This Thursday we’ll be screening SBX! Holding Down the Tradition as part of our ongoing film series.
Thursday, April 28, 2011 @ 7:30
Maysles Cinema / 343 Lenox Avenue/Malcolm X Blvd.
(b/t 127th & 128th Streets) NYC, 10027
$10 Suggested Donation. Tix at B.O. and mayslesinstitute.org
This acclaimed 2005 short features several members of the Bronx’s almighty D.I.T.C. crew. But none more mighty than the one and only Lord Finesse, who reprises his legendary battle with Percee P in the film’s most famous scene. In advance of Thursday’s SBX! screening we caught up with the Funky Man to dig through his detailed memories of the single toughest rhyme fight of his life, and how it came to be adapted for the big screen.
READ THE INTERVIEW AFTER THE JUMP...
How would you rank your 1989 battle with Percee P amongst all the rhyme battles you’ve been in?
Lord Finesse: Oh, this is the number one battle. Nothin’ else compares… This battle was the day before I entered the 1989 [New Music] Seminar [MC Battle For Supremacy]. So I’m goin’ into one battle with my mind set for another battle. I’m thinking the Seminar: I’m goin’ in there, I’m takin’ that. And I got this obstacle in my way before. But you know what I’m gonna run through him and then I’m a get ready for tomorrow. [laughs] And it wasn’t that easy. It wasn’t easy at all.
Were you surprised when Jun Ohki, director of SBX!, asked you to revisit the battle for the film?
Lord Finesse: Well, me and Jun-Jun – we go way back to some of my first times I ever went to Japan, before Jun-Jun came to live here [in New York]. Whenever I was out in Japan I used to hang out with him and DJ Muro all the time. That’s all I used to do. Every time I land: “Where y’all at?” We go and eat. Jun-Jun was the mediator.
When he came to New York he said he was taking up [film] school and [told me] what he was working on. He said, “Yo, Ness, I want you to be a part of it.” I was like, aight cool! Did I know it was gonna magnify [the battle] to this [level]? Hell no. Shit, it’s crazy.
It’s kind of miraculous that the original battle with Percee was videotaped.
Lord Finesse: The craziest thing about that battle to this day is that a motherfucker actually had a camera to tape it. You know that’s when something is highly anticipated – when the camera’s on hand, especially back in those days. Because niggas wasn’t videotaping no rap battles. I can’t even recall somebody videotaping a rap battle from that era.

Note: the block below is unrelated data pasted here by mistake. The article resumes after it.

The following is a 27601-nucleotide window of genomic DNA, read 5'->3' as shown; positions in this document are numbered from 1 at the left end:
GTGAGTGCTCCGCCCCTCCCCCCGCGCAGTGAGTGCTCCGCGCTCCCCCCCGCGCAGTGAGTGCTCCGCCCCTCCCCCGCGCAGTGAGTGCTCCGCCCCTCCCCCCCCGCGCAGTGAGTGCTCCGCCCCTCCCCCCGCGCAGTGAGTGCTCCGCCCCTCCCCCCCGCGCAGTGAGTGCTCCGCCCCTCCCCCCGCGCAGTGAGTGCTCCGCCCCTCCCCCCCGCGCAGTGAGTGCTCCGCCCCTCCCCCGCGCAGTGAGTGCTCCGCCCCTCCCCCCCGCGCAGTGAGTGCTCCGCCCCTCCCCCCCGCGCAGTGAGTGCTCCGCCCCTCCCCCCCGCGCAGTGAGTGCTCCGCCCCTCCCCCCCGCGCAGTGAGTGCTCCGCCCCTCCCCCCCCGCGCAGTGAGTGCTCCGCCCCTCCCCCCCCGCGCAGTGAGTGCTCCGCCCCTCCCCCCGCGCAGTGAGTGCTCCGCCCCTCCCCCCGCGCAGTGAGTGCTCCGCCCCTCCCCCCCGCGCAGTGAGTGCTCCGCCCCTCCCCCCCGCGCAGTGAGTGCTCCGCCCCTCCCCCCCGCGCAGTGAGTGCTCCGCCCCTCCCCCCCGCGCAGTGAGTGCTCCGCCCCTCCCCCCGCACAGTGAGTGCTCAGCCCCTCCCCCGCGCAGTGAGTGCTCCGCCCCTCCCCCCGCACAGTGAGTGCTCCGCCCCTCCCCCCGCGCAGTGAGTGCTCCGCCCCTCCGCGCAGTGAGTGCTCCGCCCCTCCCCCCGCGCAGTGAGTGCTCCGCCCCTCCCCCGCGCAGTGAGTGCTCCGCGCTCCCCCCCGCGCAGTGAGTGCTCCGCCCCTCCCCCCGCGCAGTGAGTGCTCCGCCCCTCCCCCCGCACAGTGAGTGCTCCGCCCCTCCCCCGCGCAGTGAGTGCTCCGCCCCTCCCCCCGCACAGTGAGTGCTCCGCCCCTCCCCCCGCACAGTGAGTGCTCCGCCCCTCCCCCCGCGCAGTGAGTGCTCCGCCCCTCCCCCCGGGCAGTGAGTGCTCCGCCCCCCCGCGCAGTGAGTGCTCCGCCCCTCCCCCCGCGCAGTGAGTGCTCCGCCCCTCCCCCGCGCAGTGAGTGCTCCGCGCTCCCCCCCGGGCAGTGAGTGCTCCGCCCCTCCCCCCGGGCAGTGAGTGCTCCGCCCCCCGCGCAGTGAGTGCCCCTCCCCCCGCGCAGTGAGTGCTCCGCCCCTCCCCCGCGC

Who actually recorded it?
Lord Finesse: It was one of AG people.
Take us through what happened step by step, how did it come to happen?
Lord Finesse: It went down because me and AG was [rhyme] partners. And I think AG battled Percee’s partner, and beat his partner. So the ground was set for me and Percee to battle. The battle was supposed to take place a couple of times, but I guess we missed each other and it didn’t go down. Percee came to my block [when I wasn’t there] and really used some kid as a lyrical punching bag. He destroyed the kid. And when I got home everyone was like: “This Percee P dude came through. Yo, this nigga’s nice! Yo, Ness, man… I don’t know.” For real! That’s how it went down. I’m like, “Percee P – he came here? Y’all just fuckin’ with me.” So I finally made my way down to the Patterson Projects [where Percee was from]. And as soon as I arrived on the block: “OKAY, IT’S GOIN’ DOWN – HE HERE! Okay, we gonna go get Perc right now!” Man went and ran and got the radio. And the camera. They call Percee P out the window: “AY YO, PERC. COME DOWN, YO. HE HERE!” It was some real anticipated shit.
There’s a guy who introduces things, kind of joking around. Who was that?
Lord Finesse: That was Tone, my cut up partner in class, man. The dude who was going, “ROUND ONE – my name is Anthony Webb.” We went to high school together. We used to be in school cuttin’ up. So I felt comfortable with the situation. With Tone introducing the battle I’m already laughing. And Perc comes up the block. And I’m looking at Perc like, This the dude everybody talkin’ about? ’Cause he had on slacks, Ballys, and a motherfuckin’ silk shirt. I was like, this can’t be for real. I’m gonna just do my thing real quick and get this little dude out the way, you know? Because I’m accustomed to just runnin’ through people. I went to many projects. I went to schools. I ran through many people. Ran through ’em. So I’m thinking this ain’t nuthin’. My confidence is through the roof! I’m like Eddie Murphy in The Golden Child: I’m the chosen one. It’s not gonna take long. Just show me where he’s at.
But I kid you not. When them lyrics came outta his mouth and he started spittin’ I was like, what the fuck I just got myself into? I was fucked up. Like, wow. I never heard a style like that. I never heard a flow like that. I was stuck for a minute. It didn’t take away from what I was capable of doing. But it’s like you’re in a boxing ring and somebody throws a jab at you, and you feel the power of the jab without it hittin’ you, just the way the wind around that boxing glove felt when it was close to your face. You’re like, if he woulda caught me with that – goddamn! I was like, this ain’t gonna be no straight haymaker and I knock him out the ring. We gonna have to really box.
Lyrically I’m a boxer. That’s what it was about for me, setting you up with combinations. The compound words were the combinations and the punchline is the wild left you’re not seeing that’s about to hit you.